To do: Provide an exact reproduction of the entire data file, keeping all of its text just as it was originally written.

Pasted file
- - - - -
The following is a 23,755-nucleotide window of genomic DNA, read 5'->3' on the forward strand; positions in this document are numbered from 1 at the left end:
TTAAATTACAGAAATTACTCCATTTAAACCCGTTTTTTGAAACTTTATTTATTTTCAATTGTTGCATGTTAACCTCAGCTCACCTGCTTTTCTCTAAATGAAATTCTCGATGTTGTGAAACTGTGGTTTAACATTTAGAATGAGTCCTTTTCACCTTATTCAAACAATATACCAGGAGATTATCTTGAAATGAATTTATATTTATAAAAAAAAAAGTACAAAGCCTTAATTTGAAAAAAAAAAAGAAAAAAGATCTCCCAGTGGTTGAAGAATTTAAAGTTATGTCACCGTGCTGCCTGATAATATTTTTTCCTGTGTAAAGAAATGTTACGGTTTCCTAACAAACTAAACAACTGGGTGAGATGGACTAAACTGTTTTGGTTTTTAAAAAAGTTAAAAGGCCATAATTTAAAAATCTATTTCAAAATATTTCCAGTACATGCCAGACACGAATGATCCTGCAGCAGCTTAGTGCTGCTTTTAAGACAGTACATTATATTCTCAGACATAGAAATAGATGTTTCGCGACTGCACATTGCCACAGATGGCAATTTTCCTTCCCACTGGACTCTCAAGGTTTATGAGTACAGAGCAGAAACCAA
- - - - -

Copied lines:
The following is a 23,755-nucleotide window of genomic DNA, read 5'->3' on the forward strand; positions in this document are numbered from 1 at the left end:
TTAAATTACAGAAATTACTCCATTTAAACCCGTTTTTTGAAACTTTATTTATTTTCAATTGTTGCATGTTAACCTCAGCTCACCTGCTTTTCTCTAAATGAAATTCTCGATGTTGTGAAACTGTGGTTTAACATTTAGAATGAGTCCTTTTCACCTTATTCAAACAATATACCAGGAGATTATCTTGAAATGAATTTATATTTATAAAAAAAAAAGTACAAAGCCTTAATTTGAAAAAAAAAAAGAAAAAAGATCTCCCAGTGGTTGAAGAATTTAAAGTTATGTCACCGTGCTGCCTGATAATATTTTTTCCTGTGTAAAGAAATGTTACGGTTTCCTAACAAACTAAACAACTGGGTGAGATGGACTAAACTGTTTTGGTTTTTAAAAAAGTTAAAAGGCCATAATTTAAAAATCTATTTCAAAATATTTCCAGTACATGCCAGACACGAATGATCCTGCAGCAGCTTAGTGCTGCTTTTAAGACAGTACATTATATTCTCAGACATAGAAATAGATGTTTCGCGACTGCACATTGCCACAGATGGCAATTTTCCTTCCCACTGGACTCTCAAGGTTTATGAGTACAGAGCAGAAACCAA